The Affordable Care Act mandates changes in payment policies for Medicare postacute care services intended to contain spending in the long run and help ensure the program’s financial sustainability. In addition to reducing annual payment increases to providers under the existing prospective payment systems, the act calls for demonstration projects of bundled payment, accountable care organizations, and other strategies to promote care coordination and reduce spending. Experience with the adoption of Medicare prospective payment systems in postacute care settings approximately a decade ago suggests that current reforms could, but need not necessarily, produce such undesirable effects as decreased access for less profitable patients, poorer patient outcomes, and only short-lived curbs on spending. Policy makers will need to be vigilant in monitoring the impact of the Affordable Care Act reforms and be prepared to amend policies as necessary to ensure that the reforms exert persistent controls on spending without compromising the delivery of patient-appropriate postacute services.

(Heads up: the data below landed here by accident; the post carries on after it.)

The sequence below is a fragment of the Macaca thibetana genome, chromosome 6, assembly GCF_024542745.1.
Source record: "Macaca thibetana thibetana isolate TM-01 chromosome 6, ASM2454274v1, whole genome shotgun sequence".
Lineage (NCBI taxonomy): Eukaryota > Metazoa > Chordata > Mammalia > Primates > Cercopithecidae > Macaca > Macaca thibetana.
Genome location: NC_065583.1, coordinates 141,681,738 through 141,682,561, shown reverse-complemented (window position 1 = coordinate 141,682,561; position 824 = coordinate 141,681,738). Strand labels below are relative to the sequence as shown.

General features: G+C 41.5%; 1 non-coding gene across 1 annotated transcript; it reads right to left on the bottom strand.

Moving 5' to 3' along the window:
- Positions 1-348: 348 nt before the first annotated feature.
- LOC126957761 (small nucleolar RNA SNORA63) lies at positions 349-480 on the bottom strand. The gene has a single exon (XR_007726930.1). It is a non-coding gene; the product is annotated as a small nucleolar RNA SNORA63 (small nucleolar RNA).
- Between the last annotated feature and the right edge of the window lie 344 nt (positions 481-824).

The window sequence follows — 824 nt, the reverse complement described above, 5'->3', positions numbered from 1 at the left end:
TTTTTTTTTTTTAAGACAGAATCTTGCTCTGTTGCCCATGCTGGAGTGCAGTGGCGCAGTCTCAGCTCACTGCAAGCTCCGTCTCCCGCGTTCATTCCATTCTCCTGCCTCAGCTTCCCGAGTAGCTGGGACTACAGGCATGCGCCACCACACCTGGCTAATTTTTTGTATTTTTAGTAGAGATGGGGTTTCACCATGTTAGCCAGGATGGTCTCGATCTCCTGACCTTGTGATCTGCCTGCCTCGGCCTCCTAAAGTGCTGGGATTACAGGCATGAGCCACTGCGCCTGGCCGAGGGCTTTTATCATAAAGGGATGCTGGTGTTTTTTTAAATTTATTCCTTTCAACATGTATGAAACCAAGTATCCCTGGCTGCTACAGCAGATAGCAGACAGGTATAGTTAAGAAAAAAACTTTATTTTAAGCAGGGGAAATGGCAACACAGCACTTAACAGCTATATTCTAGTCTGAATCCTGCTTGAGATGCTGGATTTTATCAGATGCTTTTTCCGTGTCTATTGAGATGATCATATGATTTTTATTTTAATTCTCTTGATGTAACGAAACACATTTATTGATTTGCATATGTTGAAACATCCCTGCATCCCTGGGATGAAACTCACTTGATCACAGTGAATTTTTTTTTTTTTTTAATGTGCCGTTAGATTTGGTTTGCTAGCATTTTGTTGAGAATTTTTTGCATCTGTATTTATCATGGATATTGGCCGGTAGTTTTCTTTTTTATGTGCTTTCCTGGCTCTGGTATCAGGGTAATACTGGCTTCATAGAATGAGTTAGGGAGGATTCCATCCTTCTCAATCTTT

Grabowski, David C., Peter J. Huckfeldt, Neeraj Sood, José J. Escarce, and Joseph P. Newhouse. "Medicare Postacute Care Payment Reforms Have Potential To Improve Efficiency Of Care, But May Need Changes To Cut Costs." Health Affairs 31.9 (September 2012): 1941-1950.